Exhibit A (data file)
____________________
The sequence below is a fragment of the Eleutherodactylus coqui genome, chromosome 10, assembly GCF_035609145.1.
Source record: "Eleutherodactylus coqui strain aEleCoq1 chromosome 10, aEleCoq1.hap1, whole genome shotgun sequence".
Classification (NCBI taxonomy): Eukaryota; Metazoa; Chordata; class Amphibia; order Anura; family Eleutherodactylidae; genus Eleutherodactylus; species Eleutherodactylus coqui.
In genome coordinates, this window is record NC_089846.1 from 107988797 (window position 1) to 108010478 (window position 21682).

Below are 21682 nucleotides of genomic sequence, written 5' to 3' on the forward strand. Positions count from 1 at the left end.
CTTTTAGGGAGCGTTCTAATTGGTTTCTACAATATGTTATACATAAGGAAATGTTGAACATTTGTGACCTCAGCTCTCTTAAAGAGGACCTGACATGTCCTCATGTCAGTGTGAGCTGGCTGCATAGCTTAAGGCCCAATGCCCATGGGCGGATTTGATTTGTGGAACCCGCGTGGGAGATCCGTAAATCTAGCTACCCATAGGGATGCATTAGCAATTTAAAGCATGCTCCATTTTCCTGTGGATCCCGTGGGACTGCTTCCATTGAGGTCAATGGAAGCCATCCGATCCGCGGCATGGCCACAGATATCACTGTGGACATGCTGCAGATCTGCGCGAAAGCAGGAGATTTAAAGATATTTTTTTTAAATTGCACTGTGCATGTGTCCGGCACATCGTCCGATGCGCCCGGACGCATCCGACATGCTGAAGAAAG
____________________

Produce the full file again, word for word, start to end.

The sequence below is a fragment of the Eleutherodactylus coqui genome, chromosome 10, assembly GCF_035609145.1.
Source record: "Eleutherodactylus coqui strain aEleCoq1 chromosome 10, aEleCoq1.hap1, whole genome shotgun sequence".
Classification (NCBI taxonomy): Eukaryota; Metazoa; Chordata; class Amphibia; order Anura; family Eleutherodactylidae; genus Eleutherodactylus; species Eleutherodactylus coqui.
In genome coordinates, this window is record NC_089846.1 from 107988797 (window position 1) to 108010478 (window position 21682).

Below are 21682 nucleotides of genomic sequence, written 5' to 3' on the forward strand. Positions count from 1 at the left end.
CTTTTAGGGAGCGTTCTAATTGGTTTCTACAATATGTTATACATAAGGAAATGTTGAACATTTGTGACCTCAGCTCTCTTAAAGAGGACCTGACATGTCCTCATGTCAGTGTGAGCTGGCTGCATAGCTTAAGGCCCAATGCCCATGGGCGGATTTGATTTGTGGAACCCGCGTGGGAGATCCGTAAATCTAGCTACCCATAGGGATGCATTAGCAATTTAAAGCATGCTCCATTTTCCTGTGGATCCCGTGGGACTGCTTCCATTGAGGTCAATGGAAGCCATCCGATCCGCGGCATGGCCACAGATATCACTGTGGACATGCTGCAGATCTGCGCGAAAGCAGGAGATTTAAAGATATTTTTTTTAAATTGCACTGTGCATGTGTCCGGCACATCGTCCGATGCGCCCGGACGCATCCGACATGCTGAAGAAAG